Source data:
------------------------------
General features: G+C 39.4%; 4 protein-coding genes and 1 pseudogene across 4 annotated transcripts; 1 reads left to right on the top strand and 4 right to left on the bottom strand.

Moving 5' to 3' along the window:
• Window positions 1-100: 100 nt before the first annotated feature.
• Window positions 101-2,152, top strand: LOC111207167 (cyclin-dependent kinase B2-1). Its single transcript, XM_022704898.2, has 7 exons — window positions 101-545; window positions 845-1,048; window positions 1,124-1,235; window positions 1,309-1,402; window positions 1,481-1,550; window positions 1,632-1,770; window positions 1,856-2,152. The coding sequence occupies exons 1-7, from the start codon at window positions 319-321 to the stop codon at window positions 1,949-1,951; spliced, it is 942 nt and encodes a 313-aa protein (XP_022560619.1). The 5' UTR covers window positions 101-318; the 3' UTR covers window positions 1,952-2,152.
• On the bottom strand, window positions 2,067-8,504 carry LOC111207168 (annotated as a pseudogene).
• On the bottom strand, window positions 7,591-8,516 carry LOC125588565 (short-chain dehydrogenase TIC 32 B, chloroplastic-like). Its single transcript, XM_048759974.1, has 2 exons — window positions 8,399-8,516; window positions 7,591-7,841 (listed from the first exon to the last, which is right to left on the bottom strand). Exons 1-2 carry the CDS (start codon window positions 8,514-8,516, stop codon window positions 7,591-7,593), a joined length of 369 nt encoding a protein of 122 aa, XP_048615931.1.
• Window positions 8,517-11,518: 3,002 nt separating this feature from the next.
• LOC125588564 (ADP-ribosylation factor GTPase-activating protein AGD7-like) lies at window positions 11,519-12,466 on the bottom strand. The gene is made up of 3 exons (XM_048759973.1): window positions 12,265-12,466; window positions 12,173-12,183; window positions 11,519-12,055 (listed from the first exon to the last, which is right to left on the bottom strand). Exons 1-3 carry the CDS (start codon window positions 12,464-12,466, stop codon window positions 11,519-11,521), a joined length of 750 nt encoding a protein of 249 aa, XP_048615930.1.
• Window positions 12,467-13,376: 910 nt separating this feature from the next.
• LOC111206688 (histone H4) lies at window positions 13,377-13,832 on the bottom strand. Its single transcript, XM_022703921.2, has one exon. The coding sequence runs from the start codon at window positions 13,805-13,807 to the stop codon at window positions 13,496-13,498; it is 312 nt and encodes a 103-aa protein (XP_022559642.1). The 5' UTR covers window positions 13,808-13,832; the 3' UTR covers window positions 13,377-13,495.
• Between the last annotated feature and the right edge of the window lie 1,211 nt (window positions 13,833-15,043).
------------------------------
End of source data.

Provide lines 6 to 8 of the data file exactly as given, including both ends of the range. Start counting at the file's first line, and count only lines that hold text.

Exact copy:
• On the bottom strand, window positions 7,591-8,516 carry LOC125588565 (short-chain dehydrogenase TIC 32 B, chloroplastic-like). Its single transcript, XM_048759974.1, has 2 exons — window positions 8,399-8,516; window positions 7,591-7,841 (listed from the first exon to the last, which is right to left on the bottom strand). Exons 1-2 carry the CDS (start codon window positions 8,514-8,516, stop codon window positions 7,591-7,593), a joined length of 369 nt encoding a protein of 122 aa, XP_048615931.1.
• Window positions 8,517-11,518: 3,002 nt separating this feature from the next.
• LOC125588564 (ADP-ribosylation factor GTPase-activating protein AGD7-like) lies at window positions 11,519-12,466 on the bottom strand. The gene is made up of 3 exons (XM_048759973.1): window positions 12,265-12,466; window positions 12,173-12,183; window positions 11,519-12,055 (listed from the first exon to the last, which is right to left on the bottom strand). Exons 1-3 carry the CDS (start codon window positions 12,464-12,466, stop codon window positions 11,519-11,521), a joined length of 750 nt encoding a protein of 249 aa, XP_048615930.1.